• Hanoi's French-Style Houses: Modernization and Local Adaptation
    Dinh Quoc Phuong, Swinburne University of Technology
  • An African and Islamic Expression of Modernity: The Re-Imagination of the Historical Geography of Cap-Vert by the Layenne of Senegal
    John Glover, University of the Redlands
  • Beyond Binaries of the West and the Rest: The Case for Teaching 20th-century Brazilian Diasporic Architecture of Nigeria (Aguda) in a Western Architecture Program
    Adedoyin T. Teriba

Preservation and Modernity

Ellen Harris, Metropolitan Planning Commission, Savannah, Georgia

  • Historic Preservation and Early Modern Parallax
    Anne P. Toxey, University of Texas at San Antonio
  • Re-Creating and Collapsing Time: Negotiation of History, Identity and Space in the Heart of Lexington, Kentucky
    Bryan D. Orthel, Kansas State University
  • In the Crosshairs: Contemporary Historicist Design in the Public Forum
    Kirk E. Peterson, Kirk E. Peterson & Associates Architects
  • The Contemporary Stamp of the Twenty-first Century: Article 9 of the Venice Charter Reconsidered
    Paul Hardin Kapp, University of Illinois at Urbana-Champaign
  • Mid-Century Modern Preservation: A Conservator's Dilemma
    Stephen Hartley, Savannah Technical College

Design Practice and Modernity

David Gobel, SCAD, chair

  • Modernity in Cyprus across Ottoman, Colonial and Republican Periods
    Hifsiye Pulhan, Eastern Mediterranean University and Turkah Ulusu Ulraz, Eastern Mediterranean University
  • Negotiating Modernity in Interwar Prague: Centralized Urban Planning, Struggle and the Architecture of Democracy
    Cathleen M. Giustino, Auburn University
  • From Policy to Training of Planners: Formulating a New Strategy for Development, 1954-56
    Burak Erdim, North Carolina State University
  • Held in Suspension: Clashing Discourses of Urban Modernity in 1950s-1970s Slovenia, Yugoslavia
    Veronica Aplenc, University of Pennsylvania
  • Zoning and the Controlled Space of Modernity
    Matthew Heins, University of Michigan

Presenters and abstracts

For more detailed information about the symposium, please download the complete list of presenters and abstracts here.


Symposium history

In February 1999, the Architectural History Department at SCAD sponsored the Savannah Symposium on the City Square, a three-day forum for scholarship and discussion about an important theme in architectural and urban history with direct relevance to the city of Savannah and to contemporary practice in the building arts. That symposium received the first outside humanities grants ever awarded to SCAD — from the Georgia Humanities Council and the Samuel Kress Foundation — and paved the way for many more grants and outside sponsorships awarded to the symposium series. The success of that event led to development of the symposium as a biennial event intended to stimulate interdisciplinary dialogue among scholars, urban designers, regional and local community leaders, faculty and students on a topic that has relevance both historically and in current affairs.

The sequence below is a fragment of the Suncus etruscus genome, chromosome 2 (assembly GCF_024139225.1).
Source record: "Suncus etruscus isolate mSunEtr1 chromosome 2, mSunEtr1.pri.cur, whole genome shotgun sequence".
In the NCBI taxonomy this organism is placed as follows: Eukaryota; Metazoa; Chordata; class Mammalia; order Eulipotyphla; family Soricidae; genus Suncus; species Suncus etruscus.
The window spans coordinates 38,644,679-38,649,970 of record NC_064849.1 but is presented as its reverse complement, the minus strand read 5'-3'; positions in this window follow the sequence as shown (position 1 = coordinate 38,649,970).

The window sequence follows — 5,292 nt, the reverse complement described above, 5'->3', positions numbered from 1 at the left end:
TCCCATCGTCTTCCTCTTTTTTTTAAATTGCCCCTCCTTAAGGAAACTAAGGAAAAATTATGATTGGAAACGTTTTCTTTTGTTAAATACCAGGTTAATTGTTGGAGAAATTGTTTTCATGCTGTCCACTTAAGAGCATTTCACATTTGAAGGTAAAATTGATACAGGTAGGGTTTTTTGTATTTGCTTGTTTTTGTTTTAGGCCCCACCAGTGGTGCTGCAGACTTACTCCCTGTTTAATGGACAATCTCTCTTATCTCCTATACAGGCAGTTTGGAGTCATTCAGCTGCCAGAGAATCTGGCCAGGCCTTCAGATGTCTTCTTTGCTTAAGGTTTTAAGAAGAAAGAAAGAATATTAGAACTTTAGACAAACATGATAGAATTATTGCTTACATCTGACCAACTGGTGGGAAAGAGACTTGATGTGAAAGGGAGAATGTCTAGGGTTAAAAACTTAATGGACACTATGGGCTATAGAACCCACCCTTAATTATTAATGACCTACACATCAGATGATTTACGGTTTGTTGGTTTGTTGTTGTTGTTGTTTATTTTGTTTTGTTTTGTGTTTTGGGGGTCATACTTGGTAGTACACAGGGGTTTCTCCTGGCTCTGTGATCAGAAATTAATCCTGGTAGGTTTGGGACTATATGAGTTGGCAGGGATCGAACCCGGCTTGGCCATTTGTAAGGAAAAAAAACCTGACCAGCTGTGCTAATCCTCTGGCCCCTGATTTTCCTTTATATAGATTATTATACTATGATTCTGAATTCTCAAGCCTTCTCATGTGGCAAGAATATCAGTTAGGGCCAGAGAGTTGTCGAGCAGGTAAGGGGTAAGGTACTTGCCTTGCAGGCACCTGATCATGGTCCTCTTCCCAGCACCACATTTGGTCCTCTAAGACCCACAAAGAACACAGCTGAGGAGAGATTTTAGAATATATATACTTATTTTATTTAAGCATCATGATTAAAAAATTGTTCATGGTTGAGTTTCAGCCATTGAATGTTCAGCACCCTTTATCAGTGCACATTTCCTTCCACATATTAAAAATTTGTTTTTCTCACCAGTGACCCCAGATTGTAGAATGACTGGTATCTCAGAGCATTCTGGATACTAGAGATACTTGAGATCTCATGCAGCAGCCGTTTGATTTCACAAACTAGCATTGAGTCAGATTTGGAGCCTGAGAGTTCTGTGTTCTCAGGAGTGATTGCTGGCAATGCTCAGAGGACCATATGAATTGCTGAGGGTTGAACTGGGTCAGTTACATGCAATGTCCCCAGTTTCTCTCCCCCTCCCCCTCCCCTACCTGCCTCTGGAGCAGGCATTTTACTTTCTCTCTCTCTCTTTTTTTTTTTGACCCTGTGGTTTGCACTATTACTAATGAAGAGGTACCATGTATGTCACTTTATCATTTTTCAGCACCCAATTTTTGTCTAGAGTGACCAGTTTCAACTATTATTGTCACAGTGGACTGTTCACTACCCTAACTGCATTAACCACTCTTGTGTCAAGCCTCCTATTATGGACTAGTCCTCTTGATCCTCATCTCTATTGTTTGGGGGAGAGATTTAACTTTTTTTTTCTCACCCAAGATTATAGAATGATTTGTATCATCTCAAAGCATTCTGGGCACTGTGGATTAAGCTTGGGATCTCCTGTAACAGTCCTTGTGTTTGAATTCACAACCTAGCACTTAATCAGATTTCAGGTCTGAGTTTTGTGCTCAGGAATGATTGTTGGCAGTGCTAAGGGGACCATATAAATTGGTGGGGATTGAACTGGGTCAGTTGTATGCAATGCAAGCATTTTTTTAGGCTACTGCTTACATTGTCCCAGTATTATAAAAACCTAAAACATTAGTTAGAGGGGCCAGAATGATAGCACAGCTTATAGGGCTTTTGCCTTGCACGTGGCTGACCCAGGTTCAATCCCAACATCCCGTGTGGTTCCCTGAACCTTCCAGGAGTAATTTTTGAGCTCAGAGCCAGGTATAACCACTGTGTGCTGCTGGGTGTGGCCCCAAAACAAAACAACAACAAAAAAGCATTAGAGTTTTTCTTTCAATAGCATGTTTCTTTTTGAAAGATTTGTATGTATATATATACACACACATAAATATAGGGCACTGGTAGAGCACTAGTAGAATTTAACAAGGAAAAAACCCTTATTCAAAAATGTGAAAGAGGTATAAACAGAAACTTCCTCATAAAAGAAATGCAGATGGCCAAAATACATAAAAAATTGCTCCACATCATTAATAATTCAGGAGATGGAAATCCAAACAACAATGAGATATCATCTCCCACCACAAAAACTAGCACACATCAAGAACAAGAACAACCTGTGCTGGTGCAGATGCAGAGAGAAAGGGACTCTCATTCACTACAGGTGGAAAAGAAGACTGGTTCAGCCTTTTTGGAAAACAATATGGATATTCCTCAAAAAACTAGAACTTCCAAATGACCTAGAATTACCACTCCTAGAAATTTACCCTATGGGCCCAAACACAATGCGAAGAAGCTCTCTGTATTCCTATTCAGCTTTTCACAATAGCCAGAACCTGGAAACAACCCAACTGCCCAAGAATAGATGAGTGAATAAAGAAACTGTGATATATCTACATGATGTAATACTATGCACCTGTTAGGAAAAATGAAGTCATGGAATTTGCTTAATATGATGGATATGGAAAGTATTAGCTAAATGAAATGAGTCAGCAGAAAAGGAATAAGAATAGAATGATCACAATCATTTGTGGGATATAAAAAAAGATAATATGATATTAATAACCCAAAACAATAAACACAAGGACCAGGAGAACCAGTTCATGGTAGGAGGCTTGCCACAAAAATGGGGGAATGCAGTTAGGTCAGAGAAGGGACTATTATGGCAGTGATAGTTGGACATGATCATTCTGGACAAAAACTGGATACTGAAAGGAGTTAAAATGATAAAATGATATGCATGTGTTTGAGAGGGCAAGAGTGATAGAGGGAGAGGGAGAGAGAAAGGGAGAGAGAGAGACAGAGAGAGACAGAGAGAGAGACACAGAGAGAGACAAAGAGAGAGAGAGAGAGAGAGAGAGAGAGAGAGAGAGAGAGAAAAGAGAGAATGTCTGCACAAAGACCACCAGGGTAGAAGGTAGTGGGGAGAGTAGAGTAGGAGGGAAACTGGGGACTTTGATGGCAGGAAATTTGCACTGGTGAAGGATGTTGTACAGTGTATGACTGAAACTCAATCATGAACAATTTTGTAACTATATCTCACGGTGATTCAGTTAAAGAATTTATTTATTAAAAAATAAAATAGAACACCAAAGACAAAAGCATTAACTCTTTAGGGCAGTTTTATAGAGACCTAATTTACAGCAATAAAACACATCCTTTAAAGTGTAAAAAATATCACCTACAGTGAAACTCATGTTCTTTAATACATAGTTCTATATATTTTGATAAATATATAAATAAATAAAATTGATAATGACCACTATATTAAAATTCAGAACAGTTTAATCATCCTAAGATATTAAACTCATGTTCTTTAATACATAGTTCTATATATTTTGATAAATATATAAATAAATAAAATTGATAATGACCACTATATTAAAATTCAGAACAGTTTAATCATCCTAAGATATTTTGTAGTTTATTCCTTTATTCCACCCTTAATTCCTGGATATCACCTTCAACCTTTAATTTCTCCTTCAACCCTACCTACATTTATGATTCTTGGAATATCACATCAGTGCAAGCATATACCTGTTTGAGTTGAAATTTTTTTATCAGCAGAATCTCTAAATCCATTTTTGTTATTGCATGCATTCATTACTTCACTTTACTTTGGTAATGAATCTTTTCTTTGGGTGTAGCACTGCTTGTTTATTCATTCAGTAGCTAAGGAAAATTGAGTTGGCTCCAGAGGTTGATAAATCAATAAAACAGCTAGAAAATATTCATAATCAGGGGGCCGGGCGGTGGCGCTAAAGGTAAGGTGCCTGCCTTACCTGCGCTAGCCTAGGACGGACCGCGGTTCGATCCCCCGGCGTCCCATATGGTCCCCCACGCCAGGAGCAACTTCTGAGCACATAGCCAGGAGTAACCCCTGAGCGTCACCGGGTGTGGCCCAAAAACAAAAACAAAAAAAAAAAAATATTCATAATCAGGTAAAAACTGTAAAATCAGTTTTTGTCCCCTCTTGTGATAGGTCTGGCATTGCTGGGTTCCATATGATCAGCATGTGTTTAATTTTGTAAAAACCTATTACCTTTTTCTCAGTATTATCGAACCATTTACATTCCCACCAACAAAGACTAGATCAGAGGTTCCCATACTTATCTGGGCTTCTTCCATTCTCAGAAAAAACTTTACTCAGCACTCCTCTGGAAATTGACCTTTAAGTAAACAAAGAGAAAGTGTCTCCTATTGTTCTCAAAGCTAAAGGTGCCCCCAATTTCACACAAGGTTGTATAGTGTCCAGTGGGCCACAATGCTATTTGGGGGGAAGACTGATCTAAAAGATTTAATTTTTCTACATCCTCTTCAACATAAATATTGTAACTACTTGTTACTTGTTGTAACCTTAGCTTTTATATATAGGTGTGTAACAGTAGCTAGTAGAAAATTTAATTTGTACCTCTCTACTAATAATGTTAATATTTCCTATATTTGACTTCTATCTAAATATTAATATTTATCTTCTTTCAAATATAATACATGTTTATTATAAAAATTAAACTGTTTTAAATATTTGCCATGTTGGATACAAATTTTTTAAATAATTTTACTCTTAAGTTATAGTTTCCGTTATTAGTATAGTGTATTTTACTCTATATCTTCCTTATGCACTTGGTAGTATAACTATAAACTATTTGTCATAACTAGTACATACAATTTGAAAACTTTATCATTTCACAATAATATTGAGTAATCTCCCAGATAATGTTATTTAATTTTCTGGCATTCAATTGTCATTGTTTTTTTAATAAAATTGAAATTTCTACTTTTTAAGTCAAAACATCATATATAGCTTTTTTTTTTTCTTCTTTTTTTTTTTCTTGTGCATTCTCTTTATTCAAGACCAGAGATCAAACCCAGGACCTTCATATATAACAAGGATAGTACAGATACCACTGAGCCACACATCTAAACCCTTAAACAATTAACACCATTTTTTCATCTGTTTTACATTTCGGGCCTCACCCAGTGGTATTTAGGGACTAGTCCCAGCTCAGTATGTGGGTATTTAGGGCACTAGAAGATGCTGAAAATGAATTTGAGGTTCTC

symposium 1 The Savannah Symposium on the City Square

Feb. 25-27, 1999
Directed by David Gobel, Ph.D., and Robin Williams, Ph.D.
Keynote speakers:

  • Marvin Trachtenberg, Institute of Fine Arts, New York University
  • Malcolm Bell III, CASVA
  • Carroll William Westfall, University of Notre Dame
  • Robert Glover, City of Toronto
  • Stefanos Polyzoides, Moule & Polyzoides Architects

Public life in America at the end of the second millennium seems to be characterized increasingly by its placelessness. Automobiles, shopping malls, cellular phones and cyberspace seem to be heralding the extinction of urban space. Some would argue that city squares have no place in contemporary urban design. But to declare the traditional city square — which has served as the heart of urban design since antiquity — as obsolete seems premature. A stroll through any of the 18th- or 19th-century public squares in Savannah provides ample evidence of the viability of the city square today.

symposium 2The 2nd Savannah Symposium: Authenticity in Architecture

Feb. 15-17, 2001
Directed by David Gobel, Ph.D., and Robin Williams, Ph.D.
Keynote speaker:

  • James Howard Kunstler, author of "The Geography of Nowhere"

Western society at the end of the 20th century is obsessed with authenticity. Ours is a "culture of authenticity," according to Charles Taylor. "To thine own self be true" has become the motto of a society in search of the authentic self. It is not surprising, therefore, to hear the incessant refrain of "authenticity" applied to contemporary architectural criticism. In the architecture columns of the New York Times, Boston Globe and Los Angeles Times, authenticity has replaced the Vitruvian triad of firmness, commodity and delight as the primary standard of judgment. Likewise, when debates arise regarding the appropriateness of a "modern" versus a "historical" building design for a community, the question often becomes, "Which is more authentic?"